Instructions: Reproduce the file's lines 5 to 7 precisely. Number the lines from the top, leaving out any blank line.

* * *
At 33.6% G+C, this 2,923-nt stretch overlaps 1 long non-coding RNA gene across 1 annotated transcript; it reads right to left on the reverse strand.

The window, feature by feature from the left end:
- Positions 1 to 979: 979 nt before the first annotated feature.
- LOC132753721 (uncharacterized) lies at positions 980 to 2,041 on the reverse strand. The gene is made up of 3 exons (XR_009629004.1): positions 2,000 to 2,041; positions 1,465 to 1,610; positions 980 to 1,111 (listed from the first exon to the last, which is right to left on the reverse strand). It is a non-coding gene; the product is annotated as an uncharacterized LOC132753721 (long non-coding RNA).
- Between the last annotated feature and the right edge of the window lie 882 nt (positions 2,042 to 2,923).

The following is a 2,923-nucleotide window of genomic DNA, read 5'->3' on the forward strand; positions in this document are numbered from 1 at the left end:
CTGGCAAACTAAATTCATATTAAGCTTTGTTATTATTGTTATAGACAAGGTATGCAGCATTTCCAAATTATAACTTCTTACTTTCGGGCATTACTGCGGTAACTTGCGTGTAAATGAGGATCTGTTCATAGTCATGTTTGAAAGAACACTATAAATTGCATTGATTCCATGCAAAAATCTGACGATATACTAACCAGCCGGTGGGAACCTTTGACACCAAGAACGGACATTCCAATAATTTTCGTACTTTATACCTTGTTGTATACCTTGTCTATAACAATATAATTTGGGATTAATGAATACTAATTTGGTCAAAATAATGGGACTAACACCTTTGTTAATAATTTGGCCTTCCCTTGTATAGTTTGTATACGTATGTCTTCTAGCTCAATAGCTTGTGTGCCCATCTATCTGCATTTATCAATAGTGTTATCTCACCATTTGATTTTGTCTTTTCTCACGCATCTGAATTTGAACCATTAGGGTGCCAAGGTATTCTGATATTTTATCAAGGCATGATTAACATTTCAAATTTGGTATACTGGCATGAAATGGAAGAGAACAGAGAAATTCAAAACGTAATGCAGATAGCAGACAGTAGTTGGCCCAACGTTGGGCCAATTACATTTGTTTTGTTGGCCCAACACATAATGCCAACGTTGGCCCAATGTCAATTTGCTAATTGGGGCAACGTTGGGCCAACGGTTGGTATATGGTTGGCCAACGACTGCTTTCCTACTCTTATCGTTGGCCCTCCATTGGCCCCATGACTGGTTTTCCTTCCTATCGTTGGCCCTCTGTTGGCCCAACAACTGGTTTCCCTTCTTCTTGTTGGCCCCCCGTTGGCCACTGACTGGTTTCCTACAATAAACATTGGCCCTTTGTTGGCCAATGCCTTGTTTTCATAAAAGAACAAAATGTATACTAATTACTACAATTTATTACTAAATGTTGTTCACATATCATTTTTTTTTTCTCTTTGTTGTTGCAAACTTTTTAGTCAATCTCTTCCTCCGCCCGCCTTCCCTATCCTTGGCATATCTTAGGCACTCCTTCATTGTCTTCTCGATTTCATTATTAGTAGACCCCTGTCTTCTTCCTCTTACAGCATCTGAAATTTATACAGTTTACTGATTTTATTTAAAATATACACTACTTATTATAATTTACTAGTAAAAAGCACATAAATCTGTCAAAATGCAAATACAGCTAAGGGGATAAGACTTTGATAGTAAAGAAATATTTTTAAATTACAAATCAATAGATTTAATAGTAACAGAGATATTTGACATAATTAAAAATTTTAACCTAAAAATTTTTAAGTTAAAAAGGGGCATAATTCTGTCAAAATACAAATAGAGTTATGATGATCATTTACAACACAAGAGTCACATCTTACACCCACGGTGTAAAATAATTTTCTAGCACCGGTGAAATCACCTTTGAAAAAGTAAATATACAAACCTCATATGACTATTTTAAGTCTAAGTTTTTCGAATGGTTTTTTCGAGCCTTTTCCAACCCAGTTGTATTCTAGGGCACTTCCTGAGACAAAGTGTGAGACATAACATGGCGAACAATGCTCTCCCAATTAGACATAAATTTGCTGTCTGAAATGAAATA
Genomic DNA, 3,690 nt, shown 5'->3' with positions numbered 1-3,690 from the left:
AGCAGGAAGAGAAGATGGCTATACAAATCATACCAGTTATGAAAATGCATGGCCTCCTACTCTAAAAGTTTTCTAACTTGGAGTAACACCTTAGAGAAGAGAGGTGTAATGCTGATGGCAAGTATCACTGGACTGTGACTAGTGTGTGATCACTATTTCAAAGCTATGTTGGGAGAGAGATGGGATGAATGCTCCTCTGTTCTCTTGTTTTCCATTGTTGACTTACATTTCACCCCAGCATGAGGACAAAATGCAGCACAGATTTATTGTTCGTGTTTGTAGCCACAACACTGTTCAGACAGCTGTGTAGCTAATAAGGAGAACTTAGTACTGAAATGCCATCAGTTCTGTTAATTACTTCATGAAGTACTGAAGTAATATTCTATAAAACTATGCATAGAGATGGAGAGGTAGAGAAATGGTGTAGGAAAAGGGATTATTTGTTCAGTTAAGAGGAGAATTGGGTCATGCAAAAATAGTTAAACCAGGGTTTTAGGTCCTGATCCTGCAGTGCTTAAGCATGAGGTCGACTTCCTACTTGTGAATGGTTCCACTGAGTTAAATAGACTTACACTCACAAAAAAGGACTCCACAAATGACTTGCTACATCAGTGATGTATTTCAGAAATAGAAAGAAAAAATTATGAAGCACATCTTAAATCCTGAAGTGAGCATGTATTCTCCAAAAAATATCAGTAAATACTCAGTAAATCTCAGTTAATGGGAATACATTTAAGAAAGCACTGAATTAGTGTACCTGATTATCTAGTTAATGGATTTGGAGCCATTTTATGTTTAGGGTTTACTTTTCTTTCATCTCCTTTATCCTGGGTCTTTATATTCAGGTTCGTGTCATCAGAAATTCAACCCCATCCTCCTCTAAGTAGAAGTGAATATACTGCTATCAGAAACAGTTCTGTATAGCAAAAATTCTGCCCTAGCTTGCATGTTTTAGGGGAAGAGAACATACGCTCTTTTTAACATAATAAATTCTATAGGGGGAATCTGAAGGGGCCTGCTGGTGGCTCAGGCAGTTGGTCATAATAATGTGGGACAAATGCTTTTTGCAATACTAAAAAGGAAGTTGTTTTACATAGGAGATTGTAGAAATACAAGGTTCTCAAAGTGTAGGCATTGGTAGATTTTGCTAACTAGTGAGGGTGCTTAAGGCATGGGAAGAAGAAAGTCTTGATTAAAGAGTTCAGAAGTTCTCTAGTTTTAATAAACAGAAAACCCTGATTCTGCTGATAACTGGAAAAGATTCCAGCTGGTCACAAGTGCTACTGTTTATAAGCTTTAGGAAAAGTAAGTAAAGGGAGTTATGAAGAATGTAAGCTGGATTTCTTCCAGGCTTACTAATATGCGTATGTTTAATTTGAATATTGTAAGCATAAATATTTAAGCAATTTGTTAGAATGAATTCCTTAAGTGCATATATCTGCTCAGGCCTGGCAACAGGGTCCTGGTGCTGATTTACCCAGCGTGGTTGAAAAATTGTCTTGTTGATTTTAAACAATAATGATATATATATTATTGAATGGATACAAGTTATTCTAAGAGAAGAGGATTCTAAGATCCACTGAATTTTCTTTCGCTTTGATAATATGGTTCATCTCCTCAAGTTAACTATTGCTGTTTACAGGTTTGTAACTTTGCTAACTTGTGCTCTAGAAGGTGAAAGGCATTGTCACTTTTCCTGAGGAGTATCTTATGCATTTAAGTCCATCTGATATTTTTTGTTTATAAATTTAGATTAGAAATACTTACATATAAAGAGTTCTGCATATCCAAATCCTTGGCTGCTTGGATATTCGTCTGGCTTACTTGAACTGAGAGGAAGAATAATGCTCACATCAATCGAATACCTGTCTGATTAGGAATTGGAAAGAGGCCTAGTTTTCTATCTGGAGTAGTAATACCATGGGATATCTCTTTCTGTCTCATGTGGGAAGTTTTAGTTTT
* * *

- Between the last annotated feature and the right edge of the window lie 882 nt (positions 2,042 to 2,923).

The following is a 2,923-nucleotide window of genomic DNA, read 5'->3' on the forward strand; positions in this document are numbered from 1 at the left end:
CTGGCAAACTAAATTCATATTAAGCTTTGTTATTATTGTTATAGACAAGGTATGCAGCATTTCCAAATTATAACTTCTTACTTTCGGGCATTACTGCGGTAACTTGCGTGTAAATGAGGATCTGTTCATAGTCATGTTTGAAAGAACACTATAAATTGCATTGATTCCATGCAAAAATCTGACGATATACTAACCAGCCGGTGGGAACCTTTGACACCAAGAACGGACATTCCAATAATTTTCGTACTTTATACCTTGTTGTATACCTTGTCTATAACAATATAATTTGGGATTAATGAATACTAATTTGGTCAAAATAATGGGACTAACACCTTTGTTAATAATTTGGCCTTCCCTTGTATAGTTTGTATACGTATGTCTTCTAGCTCAATAGCTTGTGTGCCCATCTATCTGCATTTATCAATAGTGTTATCTCACCATTTGATTTTGTCTTTTCTCACGCATCTGAATTTGAACCATTAGGGTGCCAAGGTATTCTGATATTTTATCAAGGCATGATTAACATTTCAAATTTGGTATACTGGCATGAAATGGAAGAGAACAGAGAAATTCAAAACGTAATGCAGATAGCAGACAGTAGTTGGCCCAACGTTGGGCCAATTACATTTGTTTTGTTGGCCCAACACATAATGCCAACGTTGGCCCAATGTCAATTTGCTAATTGGGGCAACGTTGGGCCAACGGTTGGTATATGGTTGGCCAACGACTGCTTTCCTACTCTTATCGTTGGCCCTCCATTGGCCCCATGACTGGTTTTCCTTCCTATCGTTGGCCCTCTGTTGGCCCAACAACTGGTTTCCCTTCTTCTTGTTGGCCCCCCGTTGGCCACTGACTGGTTTCCTACAATAAACATTGGCCCTTTGTTGGCCAATGCCTTGTTTTCATAAAAGAACAAAATGTATACTAATTACTACAATTTATTACTAAATGTTGTTCACATATCATTTTTTTTTTCTCTTTGTTGTTGCAAACTTTTTAGTCAATCTCTTCCTCCGCCCGCCTTCCCTATCCTTGGCATATCTTAGGCACTCCTTCATTGTCTTCTCGATTTCATTATTAGTAGACCCCTGTCTTCTTCCTCTTACAGCATCTGAAATTTATACAGTTTACTGATTTTATTTAAAATATACACTACTTATTATAATTTACTAGTAAAAAGCACATAAATCTGTCAAAATGCAAATACAGCTAAGGGGATAAGACTTTGATAGTAAAGAAATATTTTTAAATTACAAATCAATAGATTTAATAGTAACAGAGATATTTGACATAATTAAAAATTTTAACCTAAAAATTTTTAAGTTAAAAAGGGGCATAATTCTGTCAAAATACAAATAGAGTTATGATGATCATTTACAACACAAGAGTCACATCTTACACCCACGGTGTAAAATAATTTTCTAGCACCGGTGAAATCACCTTTGAAAAAGTAAATATACAAACCTCATATGACTATTTTAAGTCTAAGTTTTTCGAATGGTTTTTTCGAGCCTTTTCCAACCCAGTTGTATTCTAGGGCACTTCCTGAGACAAAGTGTGAGACATAACATGGCGAACAATGCTCTCCCAATTAGACATAAATTTGCTGTCTGAAATGAAATA